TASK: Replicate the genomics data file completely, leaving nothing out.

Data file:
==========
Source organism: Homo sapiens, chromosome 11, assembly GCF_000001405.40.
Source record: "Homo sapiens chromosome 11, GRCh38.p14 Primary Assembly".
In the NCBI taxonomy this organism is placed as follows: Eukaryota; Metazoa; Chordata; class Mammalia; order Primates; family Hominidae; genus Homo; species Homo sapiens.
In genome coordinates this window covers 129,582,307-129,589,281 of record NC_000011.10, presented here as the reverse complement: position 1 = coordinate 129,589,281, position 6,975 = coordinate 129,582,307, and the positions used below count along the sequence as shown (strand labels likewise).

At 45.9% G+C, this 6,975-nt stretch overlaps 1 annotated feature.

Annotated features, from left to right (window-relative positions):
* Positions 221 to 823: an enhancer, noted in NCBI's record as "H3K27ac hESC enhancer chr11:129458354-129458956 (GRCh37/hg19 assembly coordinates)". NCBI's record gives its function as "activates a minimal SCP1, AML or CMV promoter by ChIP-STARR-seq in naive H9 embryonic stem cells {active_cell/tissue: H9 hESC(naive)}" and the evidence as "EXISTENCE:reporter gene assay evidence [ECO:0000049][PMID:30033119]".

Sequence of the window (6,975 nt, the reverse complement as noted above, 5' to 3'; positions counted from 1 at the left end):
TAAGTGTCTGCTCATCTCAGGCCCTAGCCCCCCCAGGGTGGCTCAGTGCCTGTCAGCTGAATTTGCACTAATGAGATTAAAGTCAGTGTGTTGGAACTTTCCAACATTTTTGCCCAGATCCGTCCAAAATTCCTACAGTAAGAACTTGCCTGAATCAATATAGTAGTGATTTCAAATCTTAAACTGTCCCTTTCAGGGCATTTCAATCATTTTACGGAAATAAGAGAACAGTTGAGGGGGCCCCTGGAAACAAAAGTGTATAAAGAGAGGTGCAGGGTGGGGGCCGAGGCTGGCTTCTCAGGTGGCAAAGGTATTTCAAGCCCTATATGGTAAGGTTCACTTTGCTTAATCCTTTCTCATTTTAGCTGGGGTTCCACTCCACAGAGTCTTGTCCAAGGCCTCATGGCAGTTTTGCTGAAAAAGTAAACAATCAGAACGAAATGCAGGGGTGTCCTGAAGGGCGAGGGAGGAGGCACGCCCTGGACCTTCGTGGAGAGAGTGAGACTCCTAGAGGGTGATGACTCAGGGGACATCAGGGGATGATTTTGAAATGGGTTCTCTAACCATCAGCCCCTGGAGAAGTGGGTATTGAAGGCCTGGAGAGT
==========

Source organism: Homo sapiens, chromosome 11, assembly GCF_000001405.40.
Source record: "Homo sapiens chromosome 11, GRCh38.p14 Primary Assembly".
In the NCBI taxonomy this organism is placed as follows: Eukaryota; Metazoa; Chordata; class Mammalia; order Primates; family Hominidae; genus Homo; species Homo sapiens.
In genome coordinates this window covers 129,582,307-129,589,281 of record NC_000011.10, presented here as the reverse complement: position 1 = coordinate 129,589,281, position 6,975 = coordinate 129,582,307, and the positions used below count along the sequence as shown (strand labels likewise).

At 45.9% G+C, this 6,975-nt stretch overlaps 1 annotated feature.

Annotated features, from left to right (window-relative positions):
* Positions 221 to 823: an enhancer, noted in NCBI's record as "H3K27ac hESC enhancer chr11:129458354-129458956 (GRCh37/hg19 assembly coordinates)". NCBI's record gives its function as "activates a minimal SCP1, AML or CMV promoter by ChIP-STARR-seq in naive H9 embryonic stem cells {active_cell/tissue: H9 hESC(naive)}" and the evidence as "EXISTENCE:reporter gene assay evidence [ECO:0000049][PMID:30033119]".

Sequence of the window (6,975 nt, the reverse complement as noted above, 5' to 3'; positions counted from 1 at the left end):
TAAGTGTCTGCTCATCTCAGGCCCTAGCCCCCCCAGGGTGGCTCAGTGCCTGTCAGCTGAATTTGCACTAATGAGATTAAAGTCAGTGTGTTGGAACTTTCCAACATTTTTGCCCAGATCCGTCCAAAATTCCTACAGTAAGAACTTGCCTGAATCAATATAGTAGTGATTTCAAATCTTAAACTGTCCCTTTCAGGGCATTTCAATCATTTTACGGAAATAAGAGAACAGTTGAGGGGGCCCCTGGAAACAAAAGTGTATAAAGAGAGGTGCAGGGTGGGGGCCGAGGCTGGCTTCTCAGGTGGCAAAGGTATTTCAAGCCCTATATGGTAAGGTTCACTTTGCTTAATCCTTTCTCATTTTAGCTGGGGTTCCACTCCACAGAGTCTTGTCCAAGGCCTCATGGCAGTTTTGCTGAAAAAGTAAACAATCAGAACGAAATGCAGGGGTGTCCTGAAGGGCGAGGGAGGAGGCACGCCCTGGACCTTCGTGGAGAGAGTGAGACTCCTAGAGGGTGATGACTCAGGGGACATCAGGGGATGATTTTGAAATGGGTTCTCTAACCATCAGCCCCTGGAGAAGTGGGTATTGAAGGCCTGGAGAGT